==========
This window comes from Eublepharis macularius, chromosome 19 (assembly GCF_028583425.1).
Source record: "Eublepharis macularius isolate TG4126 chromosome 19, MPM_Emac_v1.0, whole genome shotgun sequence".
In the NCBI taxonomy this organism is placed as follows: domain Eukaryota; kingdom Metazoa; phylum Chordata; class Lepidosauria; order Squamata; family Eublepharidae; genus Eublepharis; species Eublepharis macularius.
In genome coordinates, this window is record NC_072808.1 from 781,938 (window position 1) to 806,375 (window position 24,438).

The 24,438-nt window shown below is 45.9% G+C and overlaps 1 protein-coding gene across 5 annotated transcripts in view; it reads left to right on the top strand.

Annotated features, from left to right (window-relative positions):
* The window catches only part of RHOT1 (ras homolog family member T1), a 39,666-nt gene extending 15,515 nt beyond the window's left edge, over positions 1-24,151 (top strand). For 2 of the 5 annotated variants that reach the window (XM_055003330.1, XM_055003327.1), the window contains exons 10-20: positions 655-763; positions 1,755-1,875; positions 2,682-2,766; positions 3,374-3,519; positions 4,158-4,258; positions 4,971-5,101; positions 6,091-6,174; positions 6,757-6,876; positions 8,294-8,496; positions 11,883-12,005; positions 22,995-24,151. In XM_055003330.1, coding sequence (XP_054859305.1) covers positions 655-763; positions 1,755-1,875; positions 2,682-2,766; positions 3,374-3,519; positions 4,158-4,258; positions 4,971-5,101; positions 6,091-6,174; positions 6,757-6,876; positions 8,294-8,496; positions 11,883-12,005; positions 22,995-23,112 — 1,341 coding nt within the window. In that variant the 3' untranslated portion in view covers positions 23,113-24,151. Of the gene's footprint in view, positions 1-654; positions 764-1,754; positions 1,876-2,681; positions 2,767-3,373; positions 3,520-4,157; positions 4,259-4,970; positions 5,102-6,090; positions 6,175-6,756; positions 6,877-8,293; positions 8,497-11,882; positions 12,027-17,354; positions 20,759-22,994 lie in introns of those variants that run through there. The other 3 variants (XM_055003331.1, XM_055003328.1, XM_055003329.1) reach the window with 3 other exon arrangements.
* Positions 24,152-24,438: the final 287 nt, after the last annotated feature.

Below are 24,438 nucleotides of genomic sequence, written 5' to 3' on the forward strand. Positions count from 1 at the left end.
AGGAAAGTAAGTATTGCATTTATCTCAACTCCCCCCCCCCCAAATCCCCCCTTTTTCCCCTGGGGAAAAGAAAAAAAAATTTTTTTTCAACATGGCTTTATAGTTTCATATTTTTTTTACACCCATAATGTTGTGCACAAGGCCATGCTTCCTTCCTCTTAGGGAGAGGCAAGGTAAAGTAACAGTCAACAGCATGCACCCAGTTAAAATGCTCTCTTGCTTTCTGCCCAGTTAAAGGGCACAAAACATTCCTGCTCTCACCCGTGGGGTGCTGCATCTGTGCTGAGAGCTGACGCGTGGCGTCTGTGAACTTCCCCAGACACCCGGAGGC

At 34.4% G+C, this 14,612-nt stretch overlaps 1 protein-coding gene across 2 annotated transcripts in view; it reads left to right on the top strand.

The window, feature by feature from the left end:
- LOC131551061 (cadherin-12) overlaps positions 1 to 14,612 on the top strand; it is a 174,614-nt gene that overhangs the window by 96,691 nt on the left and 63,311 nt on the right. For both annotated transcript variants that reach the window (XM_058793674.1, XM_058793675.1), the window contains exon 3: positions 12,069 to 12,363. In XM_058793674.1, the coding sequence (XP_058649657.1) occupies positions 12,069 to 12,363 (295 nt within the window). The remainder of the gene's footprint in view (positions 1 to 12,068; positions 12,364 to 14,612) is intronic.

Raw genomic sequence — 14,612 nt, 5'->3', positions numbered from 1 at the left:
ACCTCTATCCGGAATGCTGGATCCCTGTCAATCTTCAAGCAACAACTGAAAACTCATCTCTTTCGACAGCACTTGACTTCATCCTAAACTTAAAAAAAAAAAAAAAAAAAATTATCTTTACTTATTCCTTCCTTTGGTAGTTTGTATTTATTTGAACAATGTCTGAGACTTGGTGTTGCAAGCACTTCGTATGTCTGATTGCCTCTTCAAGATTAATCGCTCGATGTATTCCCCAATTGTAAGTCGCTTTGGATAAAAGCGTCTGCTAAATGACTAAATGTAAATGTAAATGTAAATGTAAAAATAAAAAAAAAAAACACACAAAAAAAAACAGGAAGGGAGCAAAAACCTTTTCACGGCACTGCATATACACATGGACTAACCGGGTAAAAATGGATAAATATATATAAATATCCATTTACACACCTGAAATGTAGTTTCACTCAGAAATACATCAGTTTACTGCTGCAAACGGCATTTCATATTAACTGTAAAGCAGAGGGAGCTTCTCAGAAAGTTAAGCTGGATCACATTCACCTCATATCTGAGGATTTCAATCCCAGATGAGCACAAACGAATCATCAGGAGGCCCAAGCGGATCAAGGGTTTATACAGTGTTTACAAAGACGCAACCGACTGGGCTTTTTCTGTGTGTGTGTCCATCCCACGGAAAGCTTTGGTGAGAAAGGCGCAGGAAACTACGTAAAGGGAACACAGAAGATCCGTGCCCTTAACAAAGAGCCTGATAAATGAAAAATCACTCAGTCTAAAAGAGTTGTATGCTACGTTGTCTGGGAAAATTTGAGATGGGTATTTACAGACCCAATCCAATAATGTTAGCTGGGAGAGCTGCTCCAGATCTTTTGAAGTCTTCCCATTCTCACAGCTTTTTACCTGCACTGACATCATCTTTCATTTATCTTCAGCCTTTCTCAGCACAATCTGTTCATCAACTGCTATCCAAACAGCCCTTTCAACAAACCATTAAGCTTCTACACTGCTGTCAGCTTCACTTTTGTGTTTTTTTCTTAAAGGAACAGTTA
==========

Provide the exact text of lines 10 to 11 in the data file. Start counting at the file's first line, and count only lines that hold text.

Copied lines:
AGGAAAGTAAGTATTGCATTTATCTCAACTCCCCCCCCCCCAAATCCCCCCTTTTTCCCCTGGGGAAAAGAAAAAAAAATTTTTTTTCAACATGGCTTTATAGTTTCATATTTTTTTTACACCCATAATGTTGTGCACAAGGCCATGCTTCCTTCCTCTTAGGGAGAGGCAAGGTAAAGTAACAGTCAACAGCATGCACCCAGTTAAAATGCTCTCTTGCTTTCTGCCCAGTTAAAGGGCACAAAACATTCCTGCTCTCACCCGTGGGGTGCTGCATCTGTGCTGAGAGCTGACGCGTGGCGTCTGTGAACTTCCCCAGACACCCGGAGGC

At 34.4% G+C, this 14,612-nt stretch overlaps 1 protein-coding gene across 2 annotated transcripts in view; it reads left to right on the top strand.